Microsoft Stitches an Office UI Fabric for Add-In Makers

 
 
By Pedro Hernandez  |  Posted 2015-09-01 Print this article Print
 
 
 
 
 
 
 
Microsoft

No more ugly, off-putting Office add-ins. A new framework helps developers maintain a look and feel that is consistent with the new Office user experience.

Few things in personal computing are more jarring than when add-on software foists unfamiliar and cumbersome UI elements and workflows on users, bringing productivity to an unceremonious halt. Microsoft wants to help Office developers get in step with the rest of the company's productivity software ecosystem with the release of the Office UI Fabric framework on GitHub.

"Office UI Fabric is a responsive, mobile-first, front-end framework for developers, designed to make it simple to quickly create web experiences using the Office Design Language," explained Jeremy Thake, technical product manager for Microsoft Office 365, in a company blog post. Microsoft's own developers rely on the framework, he went on to reveal, and it "is used internally on products within Office 365—such as our suite branding, OneDrive.com, Outlook.com, Delve and the Video Portal."

Partner members of the company's Preview Program are currently putting Office UI Fabric through its paces, and their commercialized wares will soon sport a new look, Thake said. "You will start to see the add-ins in the Office Store updated to use Office UI Fabric, which will increase the consistency of add-ins you use to increase your productivity day-to-day."

Developers with Web experience will have a leg up in terms of adapting their Office add-ins.

"It is very straight forward to integrate Office UI Fabric into a web application," noted Thake. "Simply add some JavaScript into your web application and reference the CSS file from the CDN in your HTML file." An 18-line template published within the blog post illustrates "the minimum recommended HTML structure" for an add-in using the framework.

Developers can also use Office UI Fabric to target various platforms and device classes. "It is designed to work across Office Clients where Office Add-ins are supported," said Thake. "Right now that is the Windows desktop, web browser, Mac desktop and iOS on iPad." And while the framework can also be used for SharePoint add-ins and Websites launched from App Launcher, he warned that it hasn't yet been optimized for those use cases.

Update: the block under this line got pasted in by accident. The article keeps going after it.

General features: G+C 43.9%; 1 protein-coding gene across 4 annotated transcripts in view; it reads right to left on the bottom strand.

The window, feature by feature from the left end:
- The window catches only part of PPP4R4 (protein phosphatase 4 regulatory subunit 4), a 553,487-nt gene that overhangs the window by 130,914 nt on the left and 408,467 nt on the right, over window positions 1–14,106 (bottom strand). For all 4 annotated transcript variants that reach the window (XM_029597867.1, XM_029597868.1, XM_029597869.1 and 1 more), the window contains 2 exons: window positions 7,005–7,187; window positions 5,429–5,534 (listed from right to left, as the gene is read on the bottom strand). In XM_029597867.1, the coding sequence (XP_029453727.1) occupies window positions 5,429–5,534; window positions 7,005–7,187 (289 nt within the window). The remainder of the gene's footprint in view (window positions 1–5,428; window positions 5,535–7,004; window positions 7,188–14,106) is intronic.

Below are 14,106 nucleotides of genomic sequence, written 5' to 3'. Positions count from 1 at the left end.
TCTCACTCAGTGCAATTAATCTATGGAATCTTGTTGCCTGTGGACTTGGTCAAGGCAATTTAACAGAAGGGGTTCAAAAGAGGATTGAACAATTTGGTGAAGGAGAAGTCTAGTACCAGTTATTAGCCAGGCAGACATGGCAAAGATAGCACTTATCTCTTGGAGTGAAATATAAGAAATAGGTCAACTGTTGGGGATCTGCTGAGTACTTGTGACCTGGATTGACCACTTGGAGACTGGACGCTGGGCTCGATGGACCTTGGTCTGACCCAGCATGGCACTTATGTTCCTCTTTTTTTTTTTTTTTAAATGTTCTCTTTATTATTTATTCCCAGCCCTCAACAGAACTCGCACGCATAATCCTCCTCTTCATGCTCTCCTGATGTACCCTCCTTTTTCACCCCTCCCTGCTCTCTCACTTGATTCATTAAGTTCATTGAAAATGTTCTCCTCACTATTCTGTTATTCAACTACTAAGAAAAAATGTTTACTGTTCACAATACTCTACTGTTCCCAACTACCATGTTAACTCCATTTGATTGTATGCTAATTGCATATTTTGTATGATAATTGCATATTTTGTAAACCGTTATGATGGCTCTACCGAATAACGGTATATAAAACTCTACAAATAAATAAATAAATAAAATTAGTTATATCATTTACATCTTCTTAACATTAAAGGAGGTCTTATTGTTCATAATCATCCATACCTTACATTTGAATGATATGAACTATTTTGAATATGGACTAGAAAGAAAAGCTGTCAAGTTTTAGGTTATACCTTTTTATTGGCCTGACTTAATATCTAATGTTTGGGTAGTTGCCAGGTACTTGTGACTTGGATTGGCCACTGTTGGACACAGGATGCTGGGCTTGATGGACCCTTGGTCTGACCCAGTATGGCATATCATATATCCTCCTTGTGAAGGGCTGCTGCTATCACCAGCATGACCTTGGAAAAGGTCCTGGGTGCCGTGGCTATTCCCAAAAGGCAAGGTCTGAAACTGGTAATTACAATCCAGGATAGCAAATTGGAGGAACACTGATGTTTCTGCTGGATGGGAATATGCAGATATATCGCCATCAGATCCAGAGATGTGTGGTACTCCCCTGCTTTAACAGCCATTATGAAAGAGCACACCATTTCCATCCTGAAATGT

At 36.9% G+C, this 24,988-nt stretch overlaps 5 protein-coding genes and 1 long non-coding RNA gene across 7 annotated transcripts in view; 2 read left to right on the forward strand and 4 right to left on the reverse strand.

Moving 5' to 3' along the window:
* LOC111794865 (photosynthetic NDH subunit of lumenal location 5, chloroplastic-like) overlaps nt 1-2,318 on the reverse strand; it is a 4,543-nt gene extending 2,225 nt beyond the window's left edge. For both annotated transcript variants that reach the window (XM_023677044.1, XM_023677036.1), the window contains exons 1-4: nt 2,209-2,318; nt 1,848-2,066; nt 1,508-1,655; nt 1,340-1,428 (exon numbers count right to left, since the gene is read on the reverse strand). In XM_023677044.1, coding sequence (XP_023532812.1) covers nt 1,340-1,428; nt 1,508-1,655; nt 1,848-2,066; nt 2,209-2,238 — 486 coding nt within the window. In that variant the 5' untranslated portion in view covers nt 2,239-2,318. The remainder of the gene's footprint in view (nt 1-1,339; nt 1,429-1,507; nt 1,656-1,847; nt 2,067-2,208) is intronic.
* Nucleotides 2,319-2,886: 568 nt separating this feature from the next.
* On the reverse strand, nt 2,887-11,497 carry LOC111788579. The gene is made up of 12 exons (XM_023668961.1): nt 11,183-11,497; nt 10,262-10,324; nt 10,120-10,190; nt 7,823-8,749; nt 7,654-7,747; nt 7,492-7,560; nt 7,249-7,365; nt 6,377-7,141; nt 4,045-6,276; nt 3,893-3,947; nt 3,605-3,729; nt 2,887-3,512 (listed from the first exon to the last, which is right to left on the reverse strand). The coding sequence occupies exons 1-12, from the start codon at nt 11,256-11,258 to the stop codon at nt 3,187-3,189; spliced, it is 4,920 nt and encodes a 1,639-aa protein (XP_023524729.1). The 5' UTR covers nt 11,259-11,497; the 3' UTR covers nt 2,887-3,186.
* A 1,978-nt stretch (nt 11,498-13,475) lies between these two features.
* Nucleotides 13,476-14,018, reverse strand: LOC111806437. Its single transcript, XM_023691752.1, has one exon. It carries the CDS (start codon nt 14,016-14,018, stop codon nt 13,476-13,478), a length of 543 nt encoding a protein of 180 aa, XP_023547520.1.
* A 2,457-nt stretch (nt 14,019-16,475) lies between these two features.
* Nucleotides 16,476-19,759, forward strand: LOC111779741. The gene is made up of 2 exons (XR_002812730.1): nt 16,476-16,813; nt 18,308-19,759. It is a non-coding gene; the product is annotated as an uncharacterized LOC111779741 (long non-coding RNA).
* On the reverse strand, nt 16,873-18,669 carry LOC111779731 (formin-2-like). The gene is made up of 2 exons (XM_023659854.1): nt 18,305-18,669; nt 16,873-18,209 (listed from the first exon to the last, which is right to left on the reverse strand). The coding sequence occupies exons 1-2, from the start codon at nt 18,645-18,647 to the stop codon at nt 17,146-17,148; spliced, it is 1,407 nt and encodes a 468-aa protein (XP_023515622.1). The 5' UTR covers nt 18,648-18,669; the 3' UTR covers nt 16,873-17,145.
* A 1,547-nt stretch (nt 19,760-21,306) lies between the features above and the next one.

Office UI Fabric includes two controls, or features that are commonly shared between Office apps, the People Picker Control and Detailed Persona Card. "There are more controls in the pipeline, including the Office 365 Web App Chrome Control for use with standalone web applications launched from the App Launcher and a File Picker control for use with OneDrive for Business and SharePoint files in the user interface," Thake pledged.

Finally, the company announced a plan to make certain that the supplied documentation, complete with example visuals, remains in sync with new releases on GitHub. "This is a new initiative for engineering, and the results so far have really shown the value in this collaborative approach between our internal teams (program managers, developers and technical writers) and our external communities," Thake said.

 
 
 
 
 
 
 
 
 
 
 
 
 

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